Journal of Nursing Education

Syllabus Selections: Innovative Learning Activities Free

Augmenting a Focused Bedside History for Prelicensure Nursing Students

Brenda A. Senger, PhD, RN; Deborah W. Smith, DNP, ARNP, FNP-BC

Challenges exist in directing students to collect a condensed, current, and pertinent health history in a timely manner that accompanies a focused bedside examination. Today's nursing students are overwhelmed with gathering and synthesizing a comprehensive health history as they sift through a plethora of information hidden in electronic medical records (EMR). It is estimated that 70% to 90% of a diagnosis can be made by eliciting a precise patient history (Muhrer, 2014). When done well, an abbreviated history can help students achieve a new level of critical thinking.

Students were introduced to two mnemonics—OLDCART and NEWS-C—during their first medical surgical rotation to mitigate a noted weakness in history taking. Faculty observed that students spent the majority of their time reviewing the EMR and then approached patients for a focused physical examination. The implementation of this mnemonic duo directed students to “find OLDCART” and “get the NEWS-C” for every patient encounter in the classroom and clinical setting.

The goal of this exercise was to help students collect a timely, patient-centered, focused bedside history to accompany the physical examination. Objectives were for students to synthesize the data from a bedside history and physical examination, formulate an applicable nursing diagnosis, and create a precise plan of care.

OLDCART is a symptom assessment mnemonic model to help health care providers ask appropriate questions when exploring patients' symptoms (Tagney & Younker, 2012). The elements of OLDCART include:

  • Onset of complaint: When did the symptoms start?
  • Location of symptoms: Where do the symptoms occur?
  • Duration of symptoms: How long do the symptoms occur or last? Over time, do the symptoms worsen, improve, or remain stable?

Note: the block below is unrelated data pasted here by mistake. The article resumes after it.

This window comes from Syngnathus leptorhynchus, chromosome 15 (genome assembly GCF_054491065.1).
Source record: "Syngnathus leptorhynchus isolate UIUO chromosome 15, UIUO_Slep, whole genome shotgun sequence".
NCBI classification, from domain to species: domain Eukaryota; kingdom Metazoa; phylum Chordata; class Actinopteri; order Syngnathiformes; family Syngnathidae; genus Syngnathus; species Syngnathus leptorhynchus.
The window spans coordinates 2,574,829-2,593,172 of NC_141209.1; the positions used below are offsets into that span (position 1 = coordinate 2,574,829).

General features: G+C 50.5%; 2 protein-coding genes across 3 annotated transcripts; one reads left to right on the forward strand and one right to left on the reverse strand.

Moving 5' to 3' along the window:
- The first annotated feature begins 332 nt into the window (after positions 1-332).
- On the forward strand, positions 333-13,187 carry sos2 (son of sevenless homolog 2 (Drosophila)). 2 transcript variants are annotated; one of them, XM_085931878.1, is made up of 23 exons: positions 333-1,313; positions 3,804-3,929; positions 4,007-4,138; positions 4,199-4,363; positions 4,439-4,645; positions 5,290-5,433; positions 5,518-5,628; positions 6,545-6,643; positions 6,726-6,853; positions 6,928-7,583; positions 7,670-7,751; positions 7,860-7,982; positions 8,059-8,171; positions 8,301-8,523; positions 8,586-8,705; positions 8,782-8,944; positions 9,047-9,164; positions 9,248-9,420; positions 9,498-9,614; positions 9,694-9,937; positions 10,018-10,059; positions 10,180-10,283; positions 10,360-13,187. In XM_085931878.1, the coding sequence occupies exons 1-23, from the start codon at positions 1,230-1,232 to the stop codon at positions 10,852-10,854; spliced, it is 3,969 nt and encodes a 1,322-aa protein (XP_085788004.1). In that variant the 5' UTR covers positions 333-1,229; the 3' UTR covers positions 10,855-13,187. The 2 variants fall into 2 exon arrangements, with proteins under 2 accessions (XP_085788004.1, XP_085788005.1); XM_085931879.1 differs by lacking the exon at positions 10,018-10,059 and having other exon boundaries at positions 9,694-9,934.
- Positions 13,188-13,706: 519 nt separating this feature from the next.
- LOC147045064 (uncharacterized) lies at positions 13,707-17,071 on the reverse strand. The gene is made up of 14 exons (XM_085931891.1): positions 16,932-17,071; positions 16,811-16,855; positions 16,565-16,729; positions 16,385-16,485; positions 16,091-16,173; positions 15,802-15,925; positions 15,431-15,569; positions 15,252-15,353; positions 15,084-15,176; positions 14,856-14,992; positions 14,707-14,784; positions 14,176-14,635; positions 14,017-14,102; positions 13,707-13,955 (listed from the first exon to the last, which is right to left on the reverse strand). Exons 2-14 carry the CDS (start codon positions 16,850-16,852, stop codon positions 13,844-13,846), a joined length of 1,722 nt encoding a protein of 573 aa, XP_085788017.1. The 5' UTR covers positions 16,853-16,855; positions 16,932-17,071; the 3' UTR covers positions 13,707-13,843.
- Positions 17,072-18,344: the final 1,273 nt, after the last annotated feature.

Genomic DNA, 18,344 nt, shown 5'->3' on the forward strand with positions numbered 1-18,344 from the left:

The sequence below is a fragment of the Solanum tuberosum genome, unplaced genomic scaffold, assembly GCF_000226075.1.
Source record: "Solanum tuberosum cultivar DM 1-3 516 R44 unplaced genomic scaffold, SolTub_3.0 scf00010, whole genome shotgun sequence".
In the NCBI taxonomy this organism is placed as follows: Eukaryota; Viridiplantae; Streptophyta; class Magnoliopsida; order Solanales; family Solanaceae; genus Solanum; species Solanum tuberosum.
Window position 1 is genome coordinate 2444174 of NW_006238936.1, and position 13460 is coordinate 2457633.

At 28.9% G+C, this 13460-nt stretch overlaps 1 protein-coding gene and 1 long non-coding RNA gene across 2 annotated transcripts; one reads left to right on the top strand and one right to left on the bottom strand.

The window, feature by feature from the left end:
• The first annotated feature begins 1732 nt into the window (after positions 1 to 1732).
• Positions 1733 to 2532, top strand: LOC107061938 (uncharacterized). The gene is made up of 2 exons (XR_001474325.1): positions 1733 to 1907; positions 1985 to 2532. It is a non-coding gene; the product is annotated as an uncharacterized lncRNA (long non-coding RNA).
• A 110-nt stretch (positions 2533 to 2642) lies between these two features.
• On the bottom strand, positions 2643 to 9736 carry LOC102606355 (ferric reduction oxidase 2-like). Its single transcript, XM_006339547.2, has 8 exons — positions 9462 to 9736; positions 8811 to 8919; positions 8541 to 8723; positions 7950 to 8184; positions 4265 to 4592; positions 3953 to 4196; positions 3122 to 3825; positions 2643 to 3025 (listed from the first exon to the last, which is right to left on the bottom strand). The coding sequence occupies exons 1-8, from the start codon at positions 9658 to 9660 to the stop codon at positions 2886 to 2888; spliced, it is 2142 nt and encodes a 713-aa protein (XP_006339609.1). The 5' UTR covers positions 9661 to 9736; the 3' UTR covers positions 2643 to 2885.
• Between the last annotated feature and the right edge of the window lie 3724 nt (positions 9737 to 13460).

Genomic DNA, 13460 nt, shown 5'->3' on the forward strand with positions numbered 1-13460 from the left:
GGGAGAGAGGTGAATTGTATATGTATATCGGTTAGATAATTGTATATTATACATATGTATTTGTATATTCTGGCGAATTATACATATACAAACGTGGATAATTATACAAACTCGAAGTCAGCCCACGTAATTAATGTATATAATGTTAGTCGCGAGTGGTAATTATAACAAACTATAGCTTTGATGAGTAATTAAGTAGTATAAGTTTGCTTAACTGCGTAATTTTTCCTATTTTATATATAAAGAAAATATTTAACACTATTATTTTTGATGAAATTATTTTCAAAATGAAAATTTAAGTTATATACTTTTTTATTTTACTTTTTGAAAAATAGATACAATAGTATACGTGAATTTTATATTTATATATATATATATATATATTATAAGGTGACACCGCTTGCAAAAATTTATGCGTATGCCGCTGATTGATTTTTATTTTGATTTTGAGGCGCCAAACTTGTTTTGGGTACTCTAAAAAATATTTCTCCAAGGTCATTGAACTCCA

• Characteristics of the symptoms: Using a 10-point scale, how do the symptoms feel or look, and what is their intensity?
  • Aggravating factors: What makes the symptoms worse? What triggers the symptoms?
  • Relieving factors: What makes the symptoms better?
  • Treatment tried: What treatments have you tried? What are the results of treatments? (Henrich, 2017).

NEWS-C is a modified and shortened version of Gordon's (2013) 11 functional health patterns. It queries the effect of patients' current symptoms vis-à-vis their function. For this assignment, students focused on “getting the NEWS.” The elements of NEWS-C describe, “What effects do symptoms have on . . .”:

  • Nutrition (eating, drinking, or appetite): What have you eaten or had to drink in the past 24 hours?
  • Elimination (bowel and bladder habits): What affect do the symptoms have on your urination or bowel habits?
  • Work and activity (work, exercise, activity, and leisure): What affect do the symptoms have on your activities of daily living or at work?
  • Sleep (sleep, rest, and relaxation): What affect do the symptoms have on your sleep and rest?
  • Coping (handling stress and effective coping patterns): How do you cope with these symptoms? (Gordon, 2013).

After seeing the improvement in diagnostic reasoning when students used these mnemonics, a brief student questionnaire was designed, implemented, and evaluated. Evaluation of this project found that 100% (n = 37) of the students used OLD-CART and 66% (n = 25) used NEWS-C in the clinical setting when planning care for their patients. Students stated the mnemonics were “helpful,” “gave new insights for what was going on with the patient,” and were “an easy way to remember important assessments.” Faculty noticed this approach directed students to focus on key assessments in formulating an individualized plan of care. Clinical faculty were introduced to this new assessment approach through student presentations during grand rounds.

As the semester progressed, student and faculty learning were reinforced through demonstration and practice. Combining OLDCART and NEWS-C created a succinct, thorough, and manageable patient-centered history, and faculty found these mnemonics also augmented the focused bedside examination. Future implementation will include the application of these mnemonics in subsequent paired didactic and clinical courses across the curriculum.

Patient history changes daily. An innovative focused history collection using question-specific mnemonics (OLDCART and NEWS-C) allowed students to focus on key points when entering a patient's room, begin a conversation with the patient, and set goals for creating a plan of care. Faculty can use this approach to rethink health assessment strategies as a means to direct patient care and enhance critical thinking of students. This innovative approach to collecting a patient-centered history is unique and applicable to multiple patient situations.

Brenda A. Senger, PhD, RN

Deborah W. Smith, DNP, ARNP, FNP-BC
Gonzaga University



The authors have disclosed no potential conflicts of interest, financial or otherwise.


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